State University of New York (SUNY) Chancellor Jim Malatras resigned from his position on Dec. 9 amidst growing pressure after text messages revealed he berated a former aide who later accused former Gov. Andrew Cuomo of sexual harassment.
Malatras announced his resignation in a letter sent to the SUNY Board of Trustees. The resignation takes effect on Jan. 14.
“But, the recent events surrounding me over the past week have become a distraction over the important work that needs to be accomplished as SUNY emerges from COVID-19,” Malatras said in his letter. “I believe deeply in SUNY and would never want to be an impediment to its success. Therefore, please accept my resignation effective January 14, 2022 as SUNY’s Chancellor.”
Stony Brook University President Maurie McInnis said that she is aware of his resignation and respects the decision that has been made. “I look forward to working with the next leader of SUNY as we continue our important research and teaching mission,” McInnis said in a statement to The Statesman.
The New York State Attorney General’s Office released text messages sent by Malatras from their independent investigation into sexual harassment allegations against former New York Gov. Andrew Cuomo. The texts disparaged former aide Lindsey Boylan, the first of over 10 to accuse Cuomo of sexual harassment. Malatras published a formal apology last Friday.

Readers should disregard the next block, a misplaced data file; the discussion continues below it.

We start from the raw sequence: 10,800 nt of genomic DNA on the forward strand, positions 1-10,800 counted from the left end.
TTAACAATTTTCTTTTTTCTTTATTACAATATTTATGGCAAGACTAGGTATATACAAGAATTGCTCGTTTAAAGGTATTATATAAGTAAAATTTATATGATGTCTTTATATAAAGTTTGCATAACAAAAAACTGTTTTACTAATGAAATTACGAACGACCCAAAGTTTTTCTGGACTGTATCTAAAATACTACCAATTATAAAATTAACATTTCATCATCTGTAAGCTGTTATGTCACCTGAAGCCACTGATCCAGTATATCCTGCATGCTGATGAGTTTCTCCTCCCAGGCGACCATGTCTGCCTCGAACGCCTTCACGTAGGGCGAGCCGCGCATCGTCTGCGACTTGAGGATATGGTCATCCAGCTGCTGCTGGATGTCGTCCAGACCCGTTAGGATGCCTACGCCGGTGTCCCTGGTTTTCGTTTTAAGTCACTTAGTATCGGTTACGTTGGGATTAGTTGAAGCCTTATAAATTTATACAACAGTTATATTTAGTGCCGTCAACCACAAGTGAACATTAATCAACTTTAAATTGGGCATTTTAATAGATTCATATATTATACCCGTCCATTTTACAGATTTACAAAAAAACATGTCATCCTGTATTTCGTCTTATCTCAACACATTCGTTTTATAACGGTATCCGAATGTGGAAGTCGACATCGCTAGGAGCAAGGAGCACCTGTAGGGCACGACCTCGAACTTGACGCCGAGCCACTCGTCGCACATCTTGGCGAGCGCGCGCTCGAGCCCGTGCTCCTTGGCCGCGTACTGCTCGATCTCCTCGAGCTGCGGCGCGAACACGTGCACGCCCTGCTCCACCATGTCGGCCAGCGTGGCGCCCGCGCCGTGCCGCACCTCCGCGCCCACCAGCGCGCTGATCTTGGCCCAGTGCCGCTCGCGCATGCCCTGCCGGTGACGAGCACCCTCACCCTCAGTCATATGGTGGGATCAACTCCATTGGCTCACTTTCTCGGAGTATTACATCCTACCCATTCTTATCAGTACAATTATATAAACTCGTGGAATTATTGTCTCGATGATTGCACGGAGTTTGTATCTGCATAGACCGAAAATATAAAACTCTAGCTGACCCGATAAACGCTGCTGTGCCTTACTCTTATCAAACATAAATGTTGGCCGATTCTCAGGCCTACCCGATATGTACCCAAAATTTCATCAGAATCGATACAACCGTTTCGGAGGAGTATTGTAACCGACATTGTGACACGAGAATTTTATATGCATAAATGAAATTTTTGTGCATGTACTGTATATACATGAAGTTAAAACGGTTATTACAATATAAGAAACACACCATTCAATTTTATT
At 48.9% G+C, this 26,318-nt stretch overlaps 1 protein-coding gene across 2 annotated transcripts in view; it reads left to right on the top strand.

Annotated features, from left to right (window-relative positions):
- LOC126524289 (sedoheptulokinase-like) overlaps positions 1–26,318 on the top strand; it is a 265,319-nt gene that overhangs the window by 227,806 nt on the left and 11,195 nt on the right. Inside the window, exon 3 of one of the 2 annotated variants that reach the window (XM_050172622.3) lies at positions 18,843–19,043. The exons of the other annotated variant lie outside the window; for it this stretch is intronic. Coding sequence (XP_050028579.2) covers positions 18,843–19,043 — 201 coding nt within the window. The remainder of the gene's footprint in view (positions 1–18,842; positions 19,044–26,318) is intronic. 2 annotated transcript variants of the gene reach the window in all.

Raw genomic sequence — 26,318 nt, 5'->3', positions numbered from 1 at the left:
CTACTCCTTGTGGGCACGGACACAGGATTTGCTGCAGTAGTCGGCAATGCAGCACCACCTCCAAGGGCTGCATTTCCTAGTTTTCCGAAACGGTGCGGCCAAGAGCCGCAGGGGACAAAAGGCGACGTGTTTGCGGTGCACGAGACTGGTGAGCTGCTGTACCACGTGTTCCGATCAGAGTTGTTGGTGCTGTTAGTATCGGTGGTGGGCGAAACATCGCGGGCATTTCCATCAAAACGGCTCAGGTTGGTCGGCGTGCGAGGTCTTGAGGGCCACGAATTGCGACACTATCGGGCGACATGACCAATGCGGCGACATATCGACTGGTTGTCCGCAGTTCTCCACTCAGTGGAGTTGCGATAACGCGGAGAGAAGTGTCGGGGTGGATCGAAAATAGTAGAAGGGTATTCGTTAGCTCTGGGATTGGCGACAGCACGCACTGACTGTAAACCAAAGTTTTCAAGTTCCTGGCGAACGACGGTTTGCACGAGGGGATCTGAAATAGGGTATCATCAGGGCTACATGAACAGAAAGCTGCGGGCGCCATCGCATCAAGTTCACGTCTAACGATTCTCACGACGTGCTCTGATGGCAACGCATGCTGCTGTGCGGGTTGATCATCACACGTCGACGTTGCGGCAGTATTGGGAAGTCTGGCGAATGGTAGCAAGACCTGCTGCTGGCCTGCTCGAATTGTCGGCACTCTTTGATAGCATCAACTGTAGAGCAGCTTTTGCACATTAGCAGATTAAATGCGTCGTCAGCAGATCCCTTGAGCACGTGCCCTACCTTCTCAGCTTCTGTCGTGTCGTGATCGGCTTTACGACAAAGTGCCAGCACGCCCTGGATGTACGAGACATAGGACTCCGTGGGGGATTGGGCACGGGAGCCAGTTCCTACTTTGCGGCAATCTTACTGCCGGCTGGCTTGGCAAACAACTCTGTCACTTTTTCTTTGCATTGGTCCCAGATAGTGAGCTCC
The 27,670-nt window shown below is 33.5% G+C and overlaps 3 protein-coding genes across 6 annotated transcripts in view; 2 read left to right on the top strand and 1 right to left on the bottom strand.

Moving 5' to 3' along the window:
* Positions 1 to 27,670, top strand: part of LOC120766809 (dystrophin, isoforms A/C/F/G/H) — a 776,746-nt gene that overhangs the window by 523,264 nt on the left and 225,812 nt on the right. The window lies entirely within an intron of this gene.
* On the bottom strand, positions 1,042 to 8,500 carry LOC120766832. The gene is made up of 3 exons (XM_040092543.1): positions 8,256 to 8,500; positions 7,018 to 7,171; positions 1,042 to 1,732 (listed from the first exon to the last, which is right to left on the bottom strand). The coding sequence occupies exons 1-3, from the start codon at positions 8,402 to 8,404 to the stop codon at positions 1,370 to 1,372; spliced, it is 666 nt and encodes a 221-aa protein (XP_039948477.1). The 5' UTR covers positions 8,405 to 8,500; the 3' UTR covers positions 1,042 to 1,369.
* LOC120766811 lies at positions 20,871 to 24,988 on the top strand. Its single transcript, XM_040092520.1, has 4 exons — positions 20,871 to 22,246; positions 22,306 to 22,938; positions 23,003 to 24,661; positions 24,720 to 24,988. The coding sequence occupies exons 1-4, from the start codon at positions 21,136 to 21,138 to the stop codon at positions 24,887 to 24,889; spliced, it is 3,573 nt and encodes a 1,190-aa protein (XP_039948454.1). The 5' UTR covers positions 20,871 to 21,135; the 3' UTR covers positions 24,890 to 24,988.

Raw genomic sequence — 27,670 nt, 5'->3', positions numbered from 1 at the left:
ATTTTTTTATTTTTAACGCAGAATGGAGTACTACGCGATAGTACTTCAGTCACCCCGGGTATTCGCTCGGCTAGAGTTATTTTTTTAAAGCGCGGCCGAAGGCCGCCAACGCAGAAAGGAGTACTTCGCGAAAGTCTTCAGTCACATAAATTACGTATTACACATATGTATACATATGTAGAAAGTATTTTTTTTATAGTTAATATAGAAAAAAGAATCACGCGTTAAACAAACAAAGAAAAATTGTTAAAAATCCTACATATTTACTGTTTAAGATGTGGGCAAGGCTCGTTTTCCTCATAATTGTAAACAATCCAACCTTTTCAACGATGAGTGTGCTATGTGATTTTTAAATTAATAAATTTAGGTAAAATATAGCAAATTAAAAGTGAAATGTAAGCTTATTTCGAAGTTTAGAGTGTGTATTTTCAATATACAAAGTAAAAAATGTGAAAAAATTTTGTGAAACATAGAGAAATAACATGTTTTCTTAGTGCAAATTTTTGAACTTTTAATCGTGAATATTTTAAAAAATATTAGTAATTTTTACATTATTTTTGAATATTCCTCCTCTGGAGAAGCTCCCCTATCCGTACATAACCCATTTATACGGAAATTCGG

“Dr. Jim Malatras has been an outstanding leader of SUNY through one of the most trying times in our history and has the support of the SUNY Board of Trustees,” the board said. “He’s acknowledged he made a mistake, taken full responsibility for it, and apologized appropriately. He is fully focused on the critical work of keeping our facilities open and our students and faculty safe through the ongoing pandemic.”
The Member Action Coalition, a faction of union members within UUP, broke with its leadership’s decision and in a statement, aligned themselves with the SUNY Student Assembly executive board, New York College Democrats and Republicans, who all called for Malatras’ resignation last week.
“The voices of SUNY students have been heard,” the SUNY Student Assembly said in a statement. “We are proud to stand alongside our faculty, community leaders, legislators, and others who support us as women, mothers, and tuition paying students.”
The SUNY Student Assembly also called for a national search for the position of Chancellor that allows for all qualified candidates to be considered.
“Together we will move forward and continue to advocate for the investment needed to strengthen academic excellence and student success at SUNY and across public higher education,” they added.
Malatras was appointed chancellor in August 2020.
Maya Brown contributed reporting.